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what do you think of calphalon one annodizes for 112.00

Well I am always on the look out for good.cookware. I picked up a 10 piece set of the infused anodized aluminum ( not non stick) for 112.00 after tax at my local bb&b the other day. I have yet to use them but love the handles. The handles are the only thing keeping me from the All-clad ltd2 set. What say you on these.

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  1. That's their big box discount brand. They are "OK". They are sold as nonstick but they are not at all. They tend to nick and warp easily so be gentle on them and don't overheat them. Definitely not All-Clad or the better Calphalon but at $100 you got a good deal.

    4 Replies
    1. re: LovinSpoonful

      No this is their top line that came out about 6 years ago. It replaced the professional line and was replaced by the unison line. The big discount line is the calphalon contemporary and simply calphalon line. I will give them a try as It was about a 400 to 500 discount on them.

      1. re: chef7734

        That is correct. It was there top line and it replces the professional and then it was replaced by the unison line. You are correct. It is a bit questionable as to how to call them. They are not really nonstick like most of the real nonstick Calphalon cookware, but they are not bare anodized aluminum cookware neither. They do have nonstick material, but it is "infused" deeper into the cookware and so it does not have the same level of nonstick as a typical nonstick cookware. I had a piece which I later tossed out.

        It really wasn't a bad cookware really, but I bought the Infused One Wok, which didn't really cook like a traditional wok, if that makes sense. It is really not bad for other cooking style. I can see it being a good saute pan or frying pan....

        1. re: Chemicalkinetics

          I assume this was the larger 12" wok -- yes, a pretty bad wok! But as I mention elsewhere, the 10" stir fry is actually a nifty little piece.

          1. re: randallhank

            It was a 10" wok actually. It is very nice in many ways. It was thick, but light. It was easy to toss foods. I has a nice wok geometry -- which not many Western cookware companies do well. However, foods do stick to the wok.

    2. Wow, that’s a great price. Each piece is worth that much. I live 2 blocks from a Calphalon Culinary Centre, so I have been able to watch for sales and managed to pick up a few pieces. It’s 6 years old now. I like it, but it is far from perfect.

      The good: thick, solid cookware. Aluminum is referred to as the poor man’s copper (apologies of you are female). Comfortable handles that stay cool on the stovetop. Responsive to temperature changes, and sear really well. Food rarely sticks and releases after searing, as long as the pan is preheated properly. (Food like chicken or pork will stick if the pan is not preheated enough.)

      The bad: Anodized is not dishwasher safe. Aluminum is softer than steel and more subject to dings and dents. Anodized aluminum is said to be harder than steel, but I think that shows in resistance to abrasion. The anodized surface is thin and the aluminum underneath is soft enough to dent if you whack the edge with a metal utensil. They have an affinity for grease and get dark stains when cooking meat, but clean up easily enough with lots of soap or Barkeeper’s Friend.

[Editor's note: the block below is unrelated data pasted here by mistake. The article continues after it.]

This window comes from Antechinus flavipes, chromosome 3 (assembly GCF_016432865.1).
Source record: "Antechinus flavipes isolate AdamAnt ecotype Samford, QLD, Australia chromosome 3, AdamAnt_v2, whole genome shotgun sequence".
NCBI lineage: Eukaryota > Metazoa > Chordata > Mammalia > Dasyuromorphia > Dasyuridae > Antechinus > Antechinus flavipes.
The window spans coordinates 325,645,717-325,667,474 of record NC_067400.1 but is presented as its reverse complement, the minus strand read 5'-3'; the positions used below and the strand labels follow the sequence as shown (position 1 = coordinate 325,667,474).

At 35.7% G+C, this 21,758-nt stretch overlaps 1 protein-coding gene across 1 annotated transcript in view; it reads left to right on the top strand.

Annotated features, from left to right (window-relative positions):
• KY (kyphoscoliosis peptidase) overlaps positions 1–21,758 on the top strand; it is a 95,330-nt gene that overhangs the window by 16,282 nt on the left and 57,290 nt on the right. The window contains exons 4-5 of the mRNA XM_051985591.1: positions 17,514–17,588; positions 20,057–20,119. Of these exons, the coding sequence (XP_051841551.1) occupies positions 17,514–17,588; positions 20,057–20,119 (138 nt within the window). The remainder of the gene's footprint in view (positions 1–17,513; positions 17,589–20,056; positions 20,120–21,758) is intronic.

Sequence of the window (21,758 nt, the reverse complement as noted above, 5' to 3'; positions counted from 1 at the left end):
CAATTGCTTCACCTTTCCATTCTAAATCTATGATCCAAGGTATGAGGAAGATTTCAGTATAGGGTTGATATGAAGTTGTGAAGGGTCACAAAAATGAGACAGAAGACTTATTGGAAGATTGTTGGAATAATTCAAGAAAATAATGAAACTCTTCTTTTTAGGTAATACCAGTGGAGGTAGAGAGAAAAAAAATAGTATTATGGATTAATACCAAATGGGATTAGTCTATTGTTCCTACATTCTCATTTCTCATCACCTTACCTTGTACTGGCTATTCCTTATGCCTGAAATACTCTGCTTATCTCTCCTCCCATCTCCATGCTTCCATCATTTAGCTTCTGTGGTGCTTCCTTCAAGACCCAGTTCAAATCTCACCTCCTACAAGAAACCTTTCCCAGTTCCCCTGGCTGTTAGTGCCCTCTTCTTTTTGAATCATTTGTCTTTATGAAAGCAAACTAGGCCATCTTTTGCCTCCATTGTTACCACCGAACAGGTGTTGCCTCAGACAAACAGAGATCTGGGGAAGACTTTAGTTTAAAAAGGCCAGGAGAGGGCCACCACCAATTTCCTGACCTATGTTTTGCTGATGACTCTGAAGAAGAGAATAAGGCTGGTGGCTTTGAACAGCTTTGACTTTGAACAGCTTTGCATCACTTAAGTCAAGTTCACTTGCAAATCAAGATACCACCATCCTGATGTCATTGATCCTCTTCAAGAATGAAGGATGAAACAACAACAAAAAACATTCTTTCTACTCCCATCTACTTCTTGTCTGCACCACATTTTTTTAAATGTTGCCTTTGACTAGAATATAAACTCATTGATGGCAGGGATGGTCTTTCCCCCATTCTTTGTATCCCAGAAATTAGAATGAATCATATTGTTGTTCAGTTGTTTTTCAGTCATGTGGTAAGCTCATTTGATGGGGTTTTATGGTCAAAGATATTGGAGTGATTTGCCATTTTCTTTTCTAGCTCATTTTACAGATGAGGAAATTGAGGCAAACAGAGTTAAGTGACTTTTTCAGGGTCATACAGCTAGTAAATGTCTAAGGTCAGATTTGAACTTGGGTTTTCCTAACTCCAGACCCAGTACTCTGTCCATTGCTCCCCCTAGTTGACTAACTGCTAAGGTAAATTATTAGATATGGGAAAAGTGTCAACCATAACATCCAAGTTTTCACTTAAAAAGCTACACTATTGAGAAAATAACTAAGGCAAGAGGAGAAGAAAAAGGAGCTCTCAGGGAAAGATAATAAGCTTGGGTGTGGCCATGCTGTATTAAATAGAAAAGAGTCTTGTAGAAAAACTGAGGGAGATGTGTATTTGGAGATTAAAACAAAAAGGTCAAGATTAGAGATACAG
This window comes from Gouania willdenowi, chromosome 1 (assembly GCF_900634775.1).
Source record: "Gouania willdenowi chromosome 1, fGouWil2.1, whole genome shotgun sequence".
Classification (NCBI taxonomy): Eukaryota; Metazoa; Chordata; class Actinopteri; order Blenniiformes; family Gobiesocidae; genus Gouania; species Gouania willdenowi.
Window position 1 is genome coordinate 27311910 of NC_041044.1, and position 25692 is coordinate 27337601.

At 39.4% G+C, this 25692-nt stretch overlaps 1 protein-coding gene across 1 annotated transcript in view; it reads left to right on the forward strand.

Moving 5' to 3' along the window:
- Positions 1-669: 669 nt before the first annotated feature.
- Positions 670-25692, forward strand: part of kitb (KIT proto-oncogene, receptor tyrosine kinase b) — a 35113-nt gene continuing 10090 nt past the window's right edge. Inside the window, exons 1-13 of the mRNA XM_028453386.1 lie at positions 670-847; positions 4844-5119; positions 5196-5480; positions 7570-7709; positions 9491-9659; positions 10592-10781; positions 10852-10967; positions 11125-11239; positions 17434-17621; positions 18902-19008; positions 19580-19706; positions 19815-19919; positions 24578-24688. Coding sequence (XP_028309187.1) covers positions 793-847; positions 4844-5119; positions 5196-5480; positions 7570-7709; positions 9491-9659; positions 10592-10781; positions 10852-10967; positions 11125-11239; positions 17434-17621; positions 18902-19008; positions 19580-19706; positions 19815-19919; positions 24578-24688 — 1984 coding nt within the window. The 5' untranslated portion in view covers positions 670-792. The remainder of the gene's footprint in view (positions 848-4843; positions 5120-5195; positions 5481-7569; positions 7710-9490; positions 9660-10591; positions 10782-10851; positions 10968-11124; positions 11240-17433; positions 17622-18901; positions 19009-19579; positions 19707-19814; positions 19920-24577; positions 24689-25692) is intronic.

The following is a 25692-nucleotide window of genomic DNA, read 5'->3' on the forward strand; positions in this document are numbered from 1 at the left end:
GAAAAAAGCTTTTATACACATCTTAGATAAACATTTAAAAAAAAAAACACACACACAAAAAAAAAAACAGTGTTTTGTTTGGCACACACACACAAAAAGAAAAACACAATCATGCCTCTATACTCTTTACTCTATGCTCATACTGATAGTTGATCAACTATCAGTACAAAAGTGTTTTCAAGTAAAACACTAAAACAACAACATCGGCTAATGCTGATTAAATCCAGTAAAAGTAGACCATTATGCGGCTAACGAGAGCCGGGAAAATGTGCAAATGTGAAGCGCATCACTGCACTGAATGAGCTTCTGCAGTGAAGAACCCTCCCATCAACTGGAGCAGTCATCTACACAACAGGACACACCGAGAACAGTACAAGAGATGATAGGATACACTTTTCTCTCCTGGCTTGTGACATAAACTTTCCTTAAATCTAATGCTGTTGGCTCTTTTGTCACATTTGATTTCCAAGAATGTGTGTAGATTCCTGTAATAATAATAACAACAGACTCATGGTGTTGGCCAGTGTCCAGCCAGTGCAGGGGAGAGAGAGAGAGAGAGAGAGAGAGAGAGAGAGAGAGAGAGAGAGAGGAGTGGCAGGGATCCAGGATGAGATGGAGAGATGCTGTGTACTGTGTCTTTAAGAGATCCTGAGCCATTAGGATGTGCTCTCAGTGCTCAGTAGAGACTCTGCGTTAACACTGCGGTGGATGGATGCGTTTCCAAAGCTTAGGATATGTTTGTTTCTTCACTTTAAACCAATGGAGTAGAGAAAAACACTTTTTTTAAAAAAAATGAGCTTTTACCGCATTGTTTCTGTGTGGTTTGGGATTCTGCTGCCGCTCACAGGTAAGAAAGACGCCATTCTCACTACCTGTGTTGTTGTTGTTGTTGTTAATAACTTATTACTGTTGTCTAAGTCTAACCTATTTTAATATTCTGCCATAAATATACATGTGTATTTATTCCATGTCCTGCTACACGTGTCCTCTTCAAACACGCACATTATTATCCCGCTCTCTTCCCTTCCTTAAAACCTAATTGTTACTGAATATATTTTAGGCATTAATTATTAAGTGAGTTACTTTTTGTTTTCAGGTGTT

The ugly: concerns over quality. The bottom of my stock pot was convex. The 12” fry pan had a scratch in the cooking surface. The chef’s pan “deanodized” (bare aluminum showing through after about 4 years). All of those were replaced under warranty. The fry pans have warped slightly and are still usable, but it’s irritating.

      The verdict: they are very nice to cook in, but are not as carefree or durable as good steel or iron cookware.

      1. BTW these are not the non stick version. I did pick up 2 of the calphalon one nonstick skills to go with the annodized set.

        2 Replies
        1. re: chef7734

          You said they were infused. The infused line is the "semi-nonstick" that did not work out so well in the market.

          All my Caphalon is the older professional stuff from the 80's. Don't put it in the dishwasher and go easy on using metal utensils in them and they're great. Decent heat transfer and fairly easy care.

          1. re: LovinSpoonful

            I don't look at them as nonstic so I don't think it will be an issue. I also don't wash pots in the dishwasher and use tongs, wooden spoons, and coated whisks.

        2. I absolutely love my Calphalon One 8-qt. dutch oven and use it for many, many things. Haven't had a problem with the surface material. The bottom is just "a bit" convex, though barely noticeable, really. It alone was nearly $100 at W-S about five years ago, so you did well and have some great pieces that should last a long time.

          1. Not the greatest cookware ever, but pretty darn good in terms of functionality. And frankly at that price, who cares? They are generally well balanced, transmit heat well, have above average responsiveness, GREAT handles, and can put a mean sear on some meat.

            But, as some have pointed out, they have durability issues. At $112, it's not an issue though. I would have loved to have paid that little with mine (and I paid < 50% for mine!).

            1. Have a few pieces of non-non-stick that I like. I like C for a few reasons. It's NOT terribly expensive... 2 piece, non-stick skillets at BB&B for less than $50. And they have an EXCELLENT replacement policy. I sent back 2 skillets and FAVORITE sauce pan but non-stick just wasn't so non-stick anymore. They had NOT been abused by metal tools. Cost a couple $ to send back but got band NEW replacements in less than 2 weeks.